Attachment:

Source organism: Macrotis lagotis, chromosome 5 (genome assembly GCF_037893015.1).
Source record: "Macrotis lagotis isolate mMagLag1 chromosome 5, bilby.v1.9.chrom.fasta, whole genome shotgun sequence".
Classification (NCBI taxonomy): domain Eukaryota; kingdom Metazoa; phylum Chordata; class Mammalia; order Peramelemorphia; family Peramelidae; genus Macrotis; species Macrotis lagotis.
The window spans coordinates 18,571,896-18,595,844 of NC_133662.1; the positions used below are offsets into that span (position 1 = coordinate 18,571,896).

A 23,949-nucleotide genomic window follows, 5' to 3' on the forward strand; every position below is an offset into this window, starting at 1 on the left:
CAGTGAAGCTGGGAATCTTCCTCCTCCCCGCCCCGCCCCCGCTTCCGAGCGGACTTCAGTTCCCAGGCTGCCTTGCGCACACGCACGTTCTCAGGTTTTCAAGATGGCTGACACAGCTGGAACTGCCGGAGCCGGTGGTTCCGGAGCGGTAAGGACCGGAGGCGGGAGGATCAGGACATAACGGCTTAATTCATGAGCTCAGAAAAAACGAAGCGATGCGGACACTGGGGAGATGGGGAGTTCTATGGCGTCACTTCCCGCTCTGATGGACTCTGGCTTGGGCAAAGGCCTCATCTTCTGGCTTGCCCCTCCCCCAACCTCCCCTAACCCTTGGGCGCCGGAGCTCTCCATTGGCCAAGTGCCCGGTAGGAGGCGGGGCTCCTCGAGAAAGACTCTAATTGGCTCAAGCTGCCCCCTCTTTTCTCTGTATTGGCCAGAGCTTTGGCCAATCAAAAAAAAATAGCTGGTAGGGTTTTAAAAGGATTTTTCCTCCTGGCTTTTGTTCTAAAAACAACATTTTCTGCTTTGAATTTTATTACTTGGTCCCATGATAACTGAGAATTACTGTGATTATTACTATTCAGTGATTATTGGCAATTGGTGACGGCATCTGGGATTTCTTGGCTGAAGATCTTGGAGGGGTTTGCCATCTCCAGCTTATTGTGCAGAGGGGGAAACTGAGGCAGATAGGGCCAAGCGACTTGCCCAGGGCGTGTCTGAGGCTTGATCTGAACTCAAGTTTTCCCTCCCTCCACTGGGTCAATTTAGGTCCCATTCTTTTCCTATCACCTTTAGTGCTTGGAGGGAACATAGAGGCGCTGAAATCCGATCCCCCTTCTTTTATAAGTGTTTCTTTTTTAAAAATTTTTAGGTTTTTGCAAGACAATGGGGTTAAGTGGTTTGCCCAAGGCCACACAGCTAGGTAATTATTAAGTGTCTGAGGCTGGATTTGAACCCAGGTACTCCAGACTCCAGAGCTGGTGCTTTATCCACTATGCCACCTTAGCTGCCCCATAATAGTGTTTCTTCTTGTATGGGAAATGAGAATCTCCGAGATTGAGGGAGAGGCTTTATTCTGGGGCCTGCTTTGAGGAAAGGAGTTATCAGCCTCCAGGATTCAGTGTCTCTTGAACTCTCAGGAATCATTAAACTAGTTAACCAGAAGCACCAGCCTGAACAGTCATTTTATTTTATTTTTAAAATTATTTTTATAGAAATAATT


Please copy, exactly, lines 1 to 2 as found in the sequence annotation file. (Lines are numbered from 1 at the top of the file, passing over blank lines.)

Source organism: Macrotis lagotis, chromosome 5 (genome assembly GCF_037893015.1).
Source record: "Macrotis lagotis isolate mMagLag1 chromosome 5, bilby.v1.9.chrom.fasta, whole genome shotgun sequence".